Eremo delle Carceri near Assisi

Eremo delle Carceri

Eremo delle Carceri

Eremo delle Carceri

The "Hermitage of the Prisons", better known as "L'Eremo delle Carceri", near Assisi in Umbria

Eremo delle Carceri
Eremo delle Carceri

The Eremo (Hermitage) delle Carceri is a refuge located not far from Assisi in a steep forest gorge on the slopes of Monte Subasio, at 791 m (2,595 ft) above sea level. The name Carceri comes from the Latin carceres, meaning “isolated places” or “prisons”.

In the 13 C, Saint Francis of Assisi often visited this location to pray and contemplate, as did other friars before him. When he first came in 1205, the only building there was a small 12 C oratory. As other monks followed him to Monte Subasio, establishing themselves in their own isolated caves and grottos, the oratory became known as Santa Maria delle Carceri after the small “prisons” occupied by friars in the area.

Eremo delle Carceri in the mountains above Assisi, Umbria
Eremo delle Carceri in the mountains above Assisi, Umbria
Eremo delle Carceri hermitage near Assisi, Umbria
Eremo delle Carceri hermitage near Assisi, Umbria

The land and the oratory were probably given by the Benedictines to St. Francis in 1215, at the same time that they gave him the Porziuncola in the valley below. Francis dedicated himself to a life of preaching and missions, but throughout his life he would frequently withdraw to the Carceri to pray. Near the hermitage is a stone bridge and an ancient oak. According to legend, it was here that Saint Francis preached to the birds as they perched in the branches of the oak tree.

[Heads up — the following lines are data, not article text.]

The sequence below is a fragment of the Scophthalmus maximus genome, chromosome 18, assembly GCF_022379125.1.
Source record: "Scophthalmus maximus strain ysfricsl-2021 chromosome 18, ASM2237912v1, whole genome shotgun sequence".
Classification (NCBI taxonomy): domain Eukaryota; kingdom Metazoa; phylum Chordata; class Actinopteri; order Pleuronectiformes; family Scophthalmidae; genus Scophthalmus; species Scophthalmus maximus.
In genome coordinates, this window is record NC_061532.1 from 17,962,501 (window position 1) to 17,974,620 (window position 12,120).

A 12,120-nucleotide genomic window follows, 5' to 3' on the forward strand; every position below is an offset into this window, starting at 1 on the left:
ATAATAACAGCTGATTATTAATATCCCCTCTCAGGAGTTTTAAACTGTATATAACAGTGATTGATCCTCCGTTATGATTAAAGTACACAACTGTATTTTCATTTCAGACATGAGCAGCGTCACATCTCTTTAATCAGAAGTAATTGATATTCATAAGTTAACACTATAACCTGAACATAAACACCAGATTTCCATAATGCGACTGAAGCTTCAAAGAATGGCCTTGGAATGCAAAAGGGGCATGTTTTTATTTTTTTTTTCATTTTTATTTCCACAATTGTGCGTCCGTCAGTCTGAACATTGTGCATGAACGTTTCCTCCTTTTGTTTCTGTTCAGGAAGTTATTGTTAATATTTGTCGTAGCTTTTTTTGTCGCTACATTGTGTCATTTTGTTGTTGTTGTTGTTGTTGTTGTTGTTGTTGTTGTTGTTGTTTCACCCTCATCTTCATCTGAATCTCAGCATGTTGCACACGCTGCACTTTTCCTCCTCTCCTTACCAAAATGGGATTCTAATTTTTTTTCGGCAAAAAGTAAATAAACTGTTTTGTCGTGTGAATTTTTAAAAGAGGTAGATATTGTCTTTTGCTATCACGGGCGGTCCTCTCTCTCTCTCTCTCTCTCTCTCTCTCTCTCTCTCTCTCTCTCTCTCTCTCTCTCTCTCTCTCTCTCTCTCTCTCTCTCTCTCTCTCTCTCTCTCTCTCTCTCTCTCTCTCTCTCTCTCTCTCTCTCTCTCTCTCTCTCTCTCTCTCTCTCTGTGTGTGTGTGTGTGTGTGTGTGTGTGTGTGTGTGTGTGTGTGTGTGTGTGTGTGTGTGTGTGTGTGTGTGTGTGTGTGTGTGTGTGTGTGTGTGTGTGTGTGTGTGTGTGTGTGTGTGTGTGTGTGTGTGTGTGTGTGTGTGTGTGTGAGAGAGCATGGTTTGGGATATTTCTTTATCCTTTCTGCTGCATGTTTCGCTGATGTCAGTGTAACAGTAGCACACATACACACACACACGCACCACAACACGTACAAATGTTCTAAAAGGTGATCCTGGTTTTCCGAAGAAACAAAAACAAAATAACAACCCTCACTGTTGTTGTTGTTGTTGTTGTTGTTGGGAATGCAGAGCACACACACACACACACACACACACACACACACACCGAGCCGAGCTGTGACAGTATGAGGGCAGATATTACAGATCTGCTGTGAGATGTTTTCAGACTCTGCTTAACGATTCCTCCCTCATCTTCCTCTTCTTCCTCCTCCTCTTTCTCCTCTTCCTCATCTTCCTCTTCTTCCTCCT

Around 1400, Saint Bernardino of Sienna built a small friary, which includes a little choir and a simple refectory. The original wooden stalls of the choir and the tables of the refectory, which date from the 15 C, can still be seen there. St. Bernardino also extended the earlier chapel by building a small church, which was also named Santa Maria delle Carceri. It contains a notable altarpiece fresco of the Virgin and Child.

In the centuries that followed, various buildings were added around St. Francis’ cave and the original oratory, forming the sizable monastery that exists today. Some Franciscan friars live there and visitors are welcome.


A variety of buildings were added around the cave of St Francis and the original oratory:

Entrata – from the gate a short tunnel leads to a courtyard and well, the latter traditionally said to have yielded water after a prayer by St. Francis. The door marked Santuario leads into the 15 C oratory built by St. Bernardine of Sienna.

St. Bernardine also built a small friary, which includes a little choir with wooden stalls dating from about 1400 and a simple refectory with the original tables from the same date. These two interesting areas can be visited only if accompanied by a friar of the community.

The rustic Cappella della Madonna, with an altarpiece fresco of the Virgin and Child.

The Grotto of St. Francis, where the saint prayed and slept on a stone bed while on retreat toward the end of his life.

The “Devils Hole” – through another doorway and rounding a corner, visitors emerge into a small porch. Just outside the door, look down for a quadrefoil-shaped hole in the smooth pink stone. into which St. Francis is said to have tossed a troublesome demon who tempted Brother Rufino.

Capella della Madonna
Capella della Madonna